If there is a defining moment to the Obama Administration, it occurred in the president’s “private meeting with congressional Democrats and Republicans on [his first] Friday [in office, when] Obama ended a philosophical debate over tax policy with the simple declaration that his opinion prevailed because ‘I won.’”
He may well have set the tone for this fall’s campaign when almost exactly a year later when Obama said “the big difference here [the current election year] and in ’94 was you’ve got me.” His “his personal popularity,” as Glenn Thrush put it, “would bail everybody out.”
Simply put, Obama thought he could sell his policies based on the power of his personality. And his assumption wasn’t entirely groundless. Based on one well-delivered speech at the 2004 Democratic National Convention, he saw himself rise from an obscure Chicago pol to the toast of the Democratic Party.
He could move millions to his cause merely by offering hope and promising change, inspiring them through his scripted eloquence and his winning smile.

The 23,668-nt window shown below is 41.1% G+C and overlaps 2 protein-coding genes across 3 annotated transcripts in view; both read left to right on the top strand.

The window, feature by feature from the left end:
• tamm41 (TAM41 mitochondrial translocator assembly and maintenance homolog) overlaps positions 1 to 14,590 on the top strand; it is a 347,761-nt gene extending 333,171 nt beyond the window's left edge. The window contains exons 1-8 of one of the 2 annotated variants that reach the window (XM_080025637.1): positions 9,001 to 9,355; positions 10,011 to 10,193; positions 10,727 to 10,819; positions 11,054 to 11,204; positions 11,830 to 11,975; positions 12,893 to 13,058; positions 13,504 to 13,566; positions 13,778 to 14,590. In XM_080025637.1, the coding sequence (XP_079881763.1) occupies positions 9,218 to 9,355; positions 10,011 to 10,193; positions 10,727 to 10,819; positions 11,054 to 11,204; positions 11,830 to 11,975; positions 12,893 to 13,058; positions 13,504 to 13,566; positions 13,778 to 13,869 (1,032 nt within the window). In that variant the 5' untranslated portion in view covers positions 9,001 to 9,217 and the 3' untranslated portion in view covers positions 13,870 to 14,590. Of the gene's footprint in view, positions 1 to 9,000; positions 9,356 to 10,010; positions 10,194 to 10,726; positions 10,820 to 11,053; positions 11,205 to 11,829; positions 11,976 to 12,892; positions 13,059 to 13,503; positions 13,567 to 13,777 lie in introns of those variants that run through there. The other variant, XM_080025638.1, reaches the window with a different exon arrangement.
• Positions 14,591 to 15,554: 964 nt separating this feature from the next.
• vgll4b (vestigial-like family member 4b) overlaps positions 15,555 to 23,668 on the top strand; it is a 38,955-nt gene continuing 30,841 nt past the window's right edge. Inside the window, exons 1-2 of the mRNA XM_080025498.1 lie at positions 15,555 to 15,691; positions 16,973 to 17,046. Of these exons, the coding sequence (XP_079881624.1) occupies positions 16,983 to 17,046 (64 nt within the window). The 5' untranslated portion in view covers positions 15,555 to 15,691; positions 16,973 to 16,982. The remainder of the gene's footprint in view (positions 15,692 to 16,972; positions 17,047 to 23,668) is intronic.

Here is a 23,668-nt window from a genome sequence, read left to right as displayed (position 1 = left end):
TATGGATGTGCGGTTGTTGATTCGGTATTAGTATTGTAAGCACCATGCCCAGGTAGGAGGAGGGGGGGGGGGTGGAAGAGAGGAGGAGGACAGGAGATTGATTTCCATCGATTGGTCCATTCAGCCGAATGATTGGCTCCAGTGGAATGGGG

Personality alone could not sell his policies. Support for his health care overhaul declined the more he pressed for its passage. Barack Obama just doesn’t realize the power of ideas. Commenting on Douglas E. Schoen’s, recent survey “of likely independent voters”, Heather Higgins contrasted the incumbent with two of his recent predecessors, “Presidents Reagan and Clinton resonated with the American center because they were masters at connecting their policies with the underlying values that determine intensity and outcomes.”
Like Obama, both men have earned praise for their power to win over a crowd, but each understood (Clinton particularly after the 1994 elections) that personality alone would not secure a popular mandate.